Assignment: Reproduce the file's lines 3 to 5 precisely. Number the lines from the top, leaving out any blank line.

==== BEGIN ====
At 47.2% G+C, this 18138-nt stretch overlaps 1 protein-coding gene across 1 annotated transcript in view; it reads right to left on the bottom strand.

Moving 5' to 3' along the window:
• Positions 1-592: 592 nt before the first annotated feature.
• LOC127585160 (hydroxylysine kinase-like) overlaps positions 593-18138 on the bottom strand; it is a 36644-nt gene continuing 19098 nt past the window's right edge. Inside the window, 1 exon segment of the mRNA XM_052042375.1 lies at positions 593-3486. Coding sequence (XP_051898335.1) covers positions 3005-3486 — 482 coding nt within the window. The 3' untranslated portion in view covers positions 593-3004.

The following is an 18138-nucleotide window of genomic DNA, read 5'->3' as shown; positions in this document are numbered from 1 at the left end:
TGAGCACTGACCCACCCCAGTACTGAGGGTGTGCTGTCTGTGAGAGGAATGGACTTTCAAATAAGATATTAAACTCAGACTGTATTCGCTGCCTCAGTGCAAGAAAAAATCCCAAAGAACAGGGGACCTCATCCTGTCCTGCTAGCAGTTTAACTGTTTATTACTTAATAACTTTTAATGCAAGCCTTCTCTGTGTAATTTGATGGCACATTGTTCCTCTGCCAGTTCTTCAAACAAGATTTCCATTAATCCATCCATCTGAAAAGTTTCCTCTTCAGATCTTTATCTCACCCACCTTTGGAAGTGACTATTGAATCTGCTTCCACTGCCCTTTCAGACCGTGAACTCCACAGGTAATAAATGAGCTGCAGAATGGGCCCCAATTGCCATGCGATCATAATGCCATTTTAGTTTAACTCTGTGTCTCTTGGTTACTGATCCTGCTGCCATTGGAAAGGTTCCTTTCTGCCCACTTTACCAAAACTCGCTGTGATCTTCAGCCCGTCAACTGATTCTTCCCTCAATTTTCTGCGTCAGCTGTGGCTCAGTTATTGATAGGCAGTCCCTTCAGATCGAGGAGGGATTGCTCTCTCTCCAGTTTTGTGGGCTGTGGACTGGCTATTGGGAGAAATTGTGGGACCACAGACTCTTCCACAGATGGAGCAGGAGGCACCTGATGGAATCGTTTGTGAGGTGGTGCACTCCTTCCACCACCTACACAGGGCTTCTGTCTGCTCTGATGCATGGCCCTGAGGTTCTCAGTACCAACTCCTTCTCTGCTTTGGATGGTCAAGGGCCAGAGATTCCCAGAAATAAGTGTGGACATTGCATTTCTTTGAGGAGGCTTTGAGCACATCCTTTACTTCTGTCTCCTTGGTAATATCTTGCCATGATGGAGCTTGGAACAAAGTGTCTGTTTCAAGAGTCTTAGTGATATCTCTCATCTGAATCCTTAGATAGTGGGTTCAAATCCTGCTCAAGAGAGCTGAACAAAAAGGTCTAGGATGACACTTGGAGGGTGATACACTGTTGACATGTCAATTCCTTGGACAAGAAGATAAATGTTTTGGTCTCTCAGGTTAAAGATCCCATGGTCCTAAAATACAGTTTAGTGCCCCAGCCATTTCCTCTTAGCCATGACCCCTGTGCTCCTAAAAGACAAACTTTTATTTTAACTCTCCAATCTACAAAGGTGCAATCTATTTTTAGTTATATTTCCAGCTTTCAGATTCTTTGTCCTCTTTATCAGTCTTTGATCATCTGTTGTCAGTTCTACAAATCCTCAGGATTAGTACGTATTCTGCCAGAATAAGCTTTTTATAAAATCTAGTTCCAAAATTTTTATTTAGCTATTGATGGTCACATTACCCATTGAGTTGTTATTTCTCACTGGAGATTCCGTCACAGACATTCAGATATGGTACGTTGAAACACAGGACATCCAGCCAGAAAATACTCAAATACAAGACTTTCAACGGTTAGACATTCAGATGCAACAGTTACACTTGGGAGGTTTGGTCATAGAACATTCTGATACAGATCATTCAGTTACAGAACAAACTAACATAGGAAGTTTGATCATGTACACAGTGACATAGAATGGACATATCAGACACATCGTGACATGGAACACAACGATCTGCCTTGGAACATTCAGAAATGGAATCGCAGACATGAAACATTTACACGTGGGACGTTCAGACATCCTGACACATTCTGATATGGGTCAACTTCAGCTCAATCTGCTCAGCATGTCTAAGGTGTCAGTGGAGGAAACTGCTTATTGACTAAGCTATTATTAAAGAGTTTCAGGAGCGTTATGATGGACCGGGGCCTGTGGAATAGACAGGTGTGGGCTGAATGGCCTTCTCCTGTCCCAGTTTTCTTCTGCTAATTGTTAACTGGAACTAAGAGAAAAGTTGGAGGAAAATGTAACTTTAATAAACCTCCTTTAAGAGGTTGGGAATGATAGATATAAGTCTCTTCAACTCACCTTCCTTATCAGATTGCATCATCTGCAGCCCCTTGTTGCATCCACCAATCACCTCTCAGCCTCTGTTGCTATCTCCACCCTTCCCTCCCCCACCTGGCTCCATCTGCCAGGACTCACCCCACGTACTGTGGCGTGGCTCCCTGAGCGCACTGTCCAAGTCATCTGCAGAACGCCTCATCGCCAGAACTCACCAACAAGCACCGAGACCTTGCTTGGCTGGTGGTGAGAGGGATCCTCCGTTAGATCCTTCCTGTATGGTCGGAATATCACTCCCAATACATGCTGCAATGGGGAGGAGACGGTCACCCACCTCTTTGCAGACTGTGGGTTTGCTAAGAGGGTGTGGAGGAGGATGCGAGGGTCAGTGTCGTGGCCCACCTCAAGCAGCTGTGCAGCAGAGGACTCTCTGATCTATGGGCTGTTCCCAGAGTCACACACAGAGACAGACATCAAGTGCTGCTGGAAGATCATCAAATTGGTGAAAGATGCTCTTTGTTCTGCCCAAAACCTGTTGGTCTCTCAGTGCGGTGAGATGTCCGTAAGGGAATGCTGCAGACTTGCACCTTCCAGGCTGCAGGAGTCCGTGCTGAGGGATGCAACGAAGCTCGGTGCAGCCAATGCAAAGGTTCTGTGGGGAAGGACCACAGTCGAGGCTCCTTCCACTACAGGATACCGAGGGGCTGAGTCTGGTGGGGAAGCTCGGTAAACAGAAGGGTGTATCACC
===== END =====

• Positions 1-592: 592 nt before the first annotated feature.
• LOC127585160 (hydroxylysine kinase-like) overlaps positions 593-18138 on the bottom strand; it is a 36644-nt gene continuing 19098 nt past the window's right edge. Inside the window, 1 exon segment of the mRNA XM_052042375.1 lies at positions 593-3486. Coding sequence (XP_051898335.1) covers positions 3005-3486 — 482 coding nt within the window. The 3' untranslated portion in view covers positions 593-3004.

The following is an 18138-nucleotide window of genomic DNA, read 5'->3' as shown; positions in this document are numbered from 1 at the left end: